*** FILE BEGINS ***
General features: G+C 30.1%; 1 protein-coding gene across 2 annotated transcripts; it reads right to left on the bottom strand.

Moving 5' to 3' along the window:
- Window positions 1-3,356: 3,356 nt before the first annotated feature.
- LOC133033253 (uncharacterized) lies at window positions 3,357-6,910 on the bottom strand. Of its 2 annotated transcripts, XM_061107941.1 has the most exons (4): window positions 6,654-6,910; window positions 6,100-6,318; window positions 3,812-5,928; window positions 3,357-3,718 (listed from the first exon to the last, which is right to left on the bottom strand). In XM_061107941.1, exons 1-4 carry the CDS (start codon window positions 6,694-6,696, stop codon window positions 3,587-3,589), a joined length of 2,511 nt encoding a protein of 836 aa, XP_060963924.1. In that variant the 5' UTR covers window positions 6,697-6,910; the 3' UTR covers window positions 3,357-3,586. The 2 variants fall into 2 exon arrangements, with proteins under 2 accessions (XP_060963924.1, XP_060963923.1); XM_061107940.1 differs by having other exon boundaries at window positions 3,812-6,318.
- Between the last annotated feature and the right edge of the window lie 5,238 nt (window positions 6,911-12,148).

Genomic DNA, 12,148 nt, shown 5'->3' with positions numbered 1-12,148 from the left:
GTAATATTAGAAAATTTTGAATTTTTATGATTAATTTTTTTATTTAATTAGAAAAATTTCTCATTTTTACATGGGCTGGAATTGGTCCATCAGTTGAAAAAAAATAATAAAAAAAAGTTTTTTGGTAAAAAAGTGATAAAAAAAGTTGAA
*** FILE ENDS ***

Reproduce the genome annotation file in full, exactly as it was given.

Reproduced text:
General features: G+C 30.1%; 1 protein-coding gene across 2 annotated transcripts; it reads right to left on the bottom strand.

Moving 5' to 3' along the window:
- Window positions 1-3,356: 3,356 nt before the first annotated feature.
- LOC133033253 (uncharacterized) lies at window positions 3,357-6,910 on the bottom strand. Of its 2 annotated transcripts, XM_061107941.1 has the most exons (4): window positions 6,654-6,910; window positions 6,100-6,318; window positions 3,812-5,928; window positions 3,357-3,718 (listed from the first exon to the last, which is right to left on the bottom strand). In XM_061107941.1, exons 1-4 carry the CDS (start codon window positions 6,694-6,696, stop codon window positions 3,587-3,589), a joined length of 2,511 nt encoding a protein of 836 aa, XP_060963924.1. In that variant the 5' UTR covers window positions 6,697-6,910; the 3' UTR covers window positions 3,357-3,586. The 2 variants fall into 2 exon arrangements, with proteins under 2 accessions (XP_060963924.1, XP_060963923.1); XM_061107940.1 differs by having other exon boundaries at window positions 3,812-6,318.
- Between the last annotated feature and the right edge of the window lie 5,238 nt (window positions 6,911-12,148).

Genomic DNA, 12,148 nt, shown 5'->3' with positions numbered 1-12,148 from the left:
GTAATATTAGAAAATTTTGAATTTTTATGATTAATTTTTTTATTTAATTAGAAAAATTTCTCATTTTTACATGGGCTGGAATTGGTCCATCAGTTGAAAAAAAATAATAAAAAAAAGTTTTTTGGTAAAAAAGTGATAAAAAAAGTTGAA